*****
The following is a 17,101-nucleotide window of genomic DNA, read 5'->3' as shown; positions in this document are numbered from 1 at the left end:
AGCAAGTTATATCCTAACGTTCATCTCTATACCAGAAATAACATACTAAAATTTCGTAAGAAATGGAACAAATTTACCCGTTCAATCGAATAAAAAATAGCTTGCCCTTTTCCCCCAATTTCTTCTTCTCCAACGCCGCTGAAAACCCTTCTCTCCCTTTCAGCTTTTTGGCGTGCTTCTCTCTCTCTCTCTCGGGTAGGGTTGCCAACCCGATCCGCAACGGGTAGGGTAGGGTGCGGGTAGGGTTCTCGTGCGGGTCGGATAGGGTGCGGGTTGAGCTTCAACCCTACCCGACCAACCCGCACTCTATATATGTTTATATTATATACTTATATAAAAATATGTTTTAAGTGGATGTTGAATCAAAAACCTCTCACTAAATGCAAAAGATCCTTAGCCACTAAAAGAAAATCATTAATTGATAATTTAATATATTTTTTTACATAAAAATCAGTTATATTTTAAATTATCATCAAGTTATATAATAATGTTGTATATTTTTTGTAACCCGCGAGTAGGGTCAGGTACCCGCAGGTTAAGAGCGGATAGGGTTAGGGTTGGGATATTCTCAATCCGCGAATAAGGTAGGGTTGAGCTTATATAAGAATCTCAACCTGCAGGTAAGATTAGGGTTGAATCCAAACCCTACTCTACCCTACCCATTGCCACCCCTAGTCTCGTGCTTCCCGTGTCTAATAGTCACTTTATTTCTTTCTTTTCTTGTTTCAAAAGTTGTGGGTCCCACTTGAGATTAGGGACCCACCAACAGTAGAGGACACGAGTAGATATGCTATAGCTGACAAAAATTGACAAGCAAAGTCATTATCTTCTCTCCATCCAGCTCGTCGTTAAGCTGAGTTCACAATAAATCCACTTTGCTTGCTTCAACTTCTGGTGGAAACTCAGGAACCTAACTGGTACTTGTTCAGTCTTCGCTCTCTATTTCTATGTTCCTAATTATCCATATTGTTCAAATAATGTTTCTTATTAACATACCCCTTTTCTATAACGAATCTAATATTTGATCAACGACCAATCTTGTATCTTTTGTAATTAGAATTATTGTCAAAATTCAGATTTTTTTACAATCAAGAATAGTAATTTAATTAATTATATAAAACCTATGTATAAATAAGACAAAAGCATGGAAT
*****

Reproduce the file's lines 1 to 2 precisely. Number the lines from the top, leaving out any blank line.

The following is a 17,101-nucleotide window of genomic DNA, read 5'->3' as shown; positions in this document are numbered from 1 at the left end:
AGCAAGTTATATCCTAACGTTCATCTCTATACCAGAAATAACATACTAAAATTTCGTAAGAAATGGAACAAATTTACCCGTTCAATCGAATAAAAAATAGCTTGCCCTTTTCCCCCAATTTCTTCTTCTCCAACGCCGCTGAAAACCCTTCTCTCCCTTTCAGCTTTTTGGCGTGCTTCTCTCTCTCTCTCTCGGGTAGGGTTGCCAACCCGATCCGCAACGGGTAGGGTAGGGTGCGGGTAGGGTTCTCGTGCGGGTCGGATAGGGTGCGGGTTGAGCTTCAACCCTACCCGACCAACCCGCACTCTATATATGTTTATATTATATACTTATATAAAAATATGTTTTAAGTGGATGTTGAATCAAAAACCTCTCACTAAATGCAAAAGATCCTTAGCCACTAAAAGAAAATCATTAATTGATAATTTAATATATTTTTTTACATAAAAATCAGTTATATTTTAAATTATCATCAAGTTATATAATAATGTTGTATATTTTTTGTAACCCGCGAGTAGGGTCAGGTACCCGCAGGTTAAGAGCGGATAGGGTTAGGGTTGGGATATTCTCAATCCGCGAATAAGGTAGGGTTGAGCTTATATAAGAATCTCAACCTGCAGGTAAGATTAGGGTTGAATCCAAACCCTACTCTACCCTACCCATTGCCACCCCTAGTCTCGTGCTTCCCGTGTCTAATAGTCACTTTATTTCTTTCTTTTCTTGTTTCAAAAGTTGTGGGTCCCACTTGAGATTAGGGACCCACCAACAGTAGAGGACACGAGTAGATATGCTATAGCTGACAAAAATTGACAAGCAAAGTCATTATCTTCTCTCCATCCAGCTCGTCGTTAAGCTGAGTTCACAATAAATCCACTTTGCTTGCTTCAACTTCTGGTGGAAACTCAGGAACCTAACTGGTACTTGTTCAGTCTTCGCTCTCTATTTCTATGTTCCTAATTATCCATATTGTTCAAATAATGTTTCTTATTAACATACCCCTTTTCTATAACGAATCTAATATTTGATCAACGACCAATCTTGTATCTTTTGTAATTAGAATTATTGTCAAAATTCAGATTTTTTTACAATCAAGAATAGTAATTTAATTAATTATATAAAACCTATGTATAAATAAGACAAAAGCATGGAAT